GEORGE C. SCOTT (1927–1999), born George Campbell Scott, is one of the most iconic actors of the second half of the 20th century; the gravely-voiced Scott is best remembered for his Oscar-winning role in Patton.
Haven't you seen Patton (1970)? Scott standing in front of the American flag in his Patton uniform is an iconic image itself. No one was a better fit to play a character than Scott-Patton.
Watch this and then see these other four films.
Dr. Strangelove (1963) It is one of the last great black & white classics. This may be the greatest work of satire in cinema. Scott plays Ruskie-weary Gen. Buck Turdgison hilariously.
A Christmas Carol (1984) Many people actually prefer Scott's portrayal of Ebenezer Scrooge to Alastair Sim's legendary rendering.
Taps (1981) In another epic performance, Scott plays a war-relishing old general running a military academy that is about to be shut down.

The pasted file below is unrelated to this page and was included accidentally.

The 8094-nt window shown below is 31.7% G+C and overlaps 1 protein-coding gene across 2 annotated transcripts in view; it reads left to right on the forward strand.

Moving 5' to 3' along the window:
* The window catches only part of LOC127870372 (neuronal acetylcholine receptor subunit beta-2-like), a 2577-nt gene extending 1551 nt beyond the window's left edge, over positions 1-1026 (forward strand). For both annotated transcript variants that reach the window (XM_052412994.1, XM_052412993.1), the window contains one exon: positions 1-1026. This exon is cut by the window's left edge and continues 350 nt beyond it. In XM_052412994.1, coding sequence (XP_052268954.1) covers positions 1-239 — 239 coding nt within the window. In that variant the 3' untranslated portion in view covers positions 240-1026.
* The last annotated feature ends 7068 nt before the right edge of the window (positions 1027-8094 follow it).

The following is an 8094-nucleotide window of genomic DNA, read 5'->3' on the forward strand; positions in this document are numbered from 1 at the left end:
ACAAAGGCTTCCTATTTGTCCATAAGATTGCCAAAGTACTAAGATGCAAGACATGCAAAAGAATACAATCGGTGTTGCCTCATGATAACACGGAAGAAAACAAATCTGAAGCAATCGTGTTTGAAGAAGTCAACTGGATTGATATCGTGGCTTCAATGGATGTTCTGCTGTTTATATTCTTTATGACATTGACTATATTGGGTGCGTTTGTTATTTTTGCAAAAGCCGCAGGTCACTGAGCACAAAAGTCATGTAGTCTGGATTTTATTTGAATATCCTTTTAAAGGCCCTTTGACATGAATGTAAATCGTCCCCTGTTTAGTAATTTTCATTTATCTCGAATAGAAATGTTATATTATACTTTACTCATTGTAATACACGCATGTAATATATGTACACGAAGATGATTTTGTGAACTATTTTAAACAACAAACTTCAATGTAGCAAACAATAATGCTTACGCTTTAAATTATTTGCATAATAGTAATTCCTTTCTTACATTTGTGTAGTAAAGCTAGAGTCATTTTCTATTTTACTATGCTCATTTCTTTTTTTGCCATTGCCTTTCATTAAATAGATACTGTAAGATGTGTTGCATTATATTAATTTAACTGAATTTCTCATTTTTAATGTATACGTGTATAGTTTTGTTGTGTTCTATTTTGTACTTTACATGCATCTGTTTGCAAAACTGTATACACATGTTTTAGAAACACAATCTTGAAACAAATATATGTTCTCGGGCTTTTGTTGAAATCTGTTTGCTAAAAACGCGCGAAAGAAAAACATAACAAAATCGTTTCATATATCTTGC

The Changeling (1980) In a rare foray into horror, Scott tries to solve a ghost story and must fight off a vengeful antique wheelchair.
*Contributed by: "MarkMyWord" Date: Wed, 27 Jan 2016 / 09:38:52 PST
1972 Nominated for Best Actor in a Leading Role THE HOSPITAL
1971 Won Best Actor in a Leading Role PATTON (Refused to accept the nomination and the award, because he did not feel himself to be in any competition with other actors. Frank McCarthy, the film's producer, accepted the award on Scott's behalf at the ceremony, but returned it to the Academy the next day in keeping with Scott's wishes.)
1962 Nominated for Best Actor in a Supporting Role THE HUSTLER (Refused even to be nominated.)
1960 Nominated for Best Actor in a Supporting Role ANATOMY OF A MURDER